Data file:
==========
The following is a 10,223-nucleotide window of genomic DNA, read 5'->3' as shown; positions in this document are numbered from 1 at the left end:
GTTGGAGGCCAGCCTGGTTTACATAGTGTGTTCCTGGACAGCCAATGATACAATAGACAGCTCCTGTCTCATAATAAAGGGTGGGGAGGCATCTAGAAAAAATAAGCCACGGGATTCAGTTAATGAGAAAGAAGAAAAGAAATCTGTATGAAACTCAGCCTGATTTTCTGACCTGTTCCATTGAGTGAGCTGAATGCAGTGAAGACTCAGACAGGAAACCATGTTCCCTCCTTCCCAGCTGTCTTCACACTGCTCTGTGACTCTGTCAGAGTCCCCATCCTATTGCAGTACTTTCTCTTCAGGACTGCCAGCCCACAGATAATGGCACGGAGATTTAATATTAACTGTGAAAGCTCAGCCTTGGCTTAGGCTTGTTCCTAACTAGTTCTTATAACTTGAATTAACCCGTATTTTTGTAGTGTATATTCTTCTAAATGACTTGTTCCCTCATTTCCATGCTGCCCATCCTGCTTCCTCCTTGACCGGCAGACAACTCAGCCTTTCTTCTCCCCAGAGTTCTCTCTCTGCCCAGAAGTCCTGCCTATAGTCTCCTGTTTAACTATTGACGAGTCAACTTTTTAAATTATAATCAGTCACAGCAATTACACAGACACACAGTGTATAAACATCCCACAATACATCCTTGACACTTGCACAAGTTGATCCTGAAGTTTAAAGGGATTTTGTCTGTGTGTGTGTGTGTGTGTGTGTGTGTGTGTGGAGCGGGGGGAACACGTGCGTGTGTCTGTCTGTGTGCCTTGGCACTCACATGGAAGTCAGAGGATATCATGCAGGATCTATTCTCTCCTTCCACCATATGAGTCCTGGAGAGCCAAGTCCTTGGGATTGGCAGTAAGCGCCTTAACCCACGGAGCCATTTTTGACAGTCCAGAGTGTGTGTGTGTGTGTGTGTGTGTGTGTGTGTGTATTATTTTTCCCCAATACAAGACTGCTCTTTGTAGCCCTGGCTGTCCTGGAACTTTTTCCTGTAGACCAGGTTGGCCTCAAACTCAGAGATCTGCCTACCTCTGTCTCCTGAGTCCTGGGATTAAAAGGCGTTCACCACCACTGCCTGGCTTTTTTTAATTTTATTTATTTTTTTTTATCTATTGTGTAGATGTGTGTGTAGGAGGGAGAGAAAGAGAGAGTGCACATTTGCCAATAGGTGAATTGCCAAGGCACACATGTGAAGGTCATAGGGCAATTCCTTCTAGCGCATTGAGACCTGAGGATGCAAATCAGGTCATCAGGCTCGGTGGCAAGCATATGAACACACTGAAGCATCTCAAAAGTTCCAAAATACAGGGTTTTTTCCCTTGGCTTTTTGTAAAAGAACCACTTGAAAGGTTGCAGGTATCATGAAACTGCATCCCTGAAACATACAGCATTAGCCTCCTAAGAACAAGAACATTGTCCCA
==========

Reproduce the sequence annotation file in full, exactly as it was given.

The following is a 10,223-nucleotide window of genomic DNA, read 5'->3' as shown; positions in this document are numbered from 1 at the left end:
GTTGGAGGCCAGCCTGGTTTACATAGTGTGTTCCTGGACAGCCAATGATACAATAGACAGCTCCTGTCTCATAATAAAGGGTGGGGAGGCATCTAGAAAAAATAAGCCACGGGATTCAGTTAATGAGAAAGAAGAAAAGAAATCTGTATGAAACTCAGCCTGATTTTCTGACCTGTTCCATTGAGTGAGCTGAATGCAGTGAAGACTCAGACAGGAAACCATGTTCCCTCCTTCCCAGCTGTCTTCACACTGCTCTGTGACTCTGTCAGAGTCCCCATCCTATTGCAGTACTTTCTCTTCAGGACTGCCAGCCCACAGATAATGGCACGGAGATTTAATATTAACTGTGAAAGCTCAGCCTTGGCTTAGGCTTGTTCCTAACTAGTTCTTATAACTTGAATTAACCCGTATTTTTGTAGTGTATATTCTTCTAAATGACTTGTTCCCTCATTTCCATGCTGCCCATCCTGCTTCCTCCTTGACCGGCAGACAACTCAGCCTTTCTTCTCCCCAGAGTTCTCTCTCTGCCCAGAAGTCCTGCCTATAGTCTCCTGTTTAACTATTGACGAGTCAACTTTTTAAATTATAATCAGTCACAGCAATTACACAGACACACAGTGTATAAACATCCCACAATACATCCTTGACACTTGCACAAGTTGATCCTGAAGTTTAAAGGGATTTTGTCTGTGTGTGTGTGTGTGTGTGTGTGTGTGTGTGGAGCGGGGGGAACACGTGCGTGTGTCTGTCTGTGTGCCTTGGCACTCACATGGAAGTCAGAGGATATCATGCAGGATCTATTCTCTCCTTCCACCATATGAGTCCTGGAGAGCCAAGTCCTTGGGATTGGCAGTAAGCGCCTTAACCCACGGAGCCATTTTTGACAGTCCAGAGTGTGTGTGTGTGTGTGTGTGTGTGTGTGTGTGTATTATTTTTCCCCAATACAAGACTGCTCTTTGTAGCCCTGGCTGTCCTGGAACTTTTTCCTGTAGACCAGGTTGGCCTCAAACTCAGAGATCTGCCTACCTCTGTCTCCTGAGTCCTGGGATTAAAAGGCGTTCACCACCACTGCCTGGCTTTTTTTAATTTTATTTATTTTTTTTTATCTATTGTGTAGATGTGTGTGTAGGAGGGAGAGAAAGAGAGAGTGCACATTTGCCAATAGGTGAATTGCCAAGGCACACATGTGAAGGTCATAGGGCAATTCCTTCTAGCGCATTGAGACCTGAGGATGCAAATCAGGTCATCAGGCTCGGTGGCAAGCATATGAACACACTGAAGCATCTCAAAAGTTCCAAAATACAGGGTTTTTTCCCTTGGCTTTTTGTAAAAGAACCACTTGAAAGGTTGCAGGTATCATGAAACTGCATCCCTGAAACATACAGCATTAGCCTCCTAAGAACAAGAACATTGTCCCA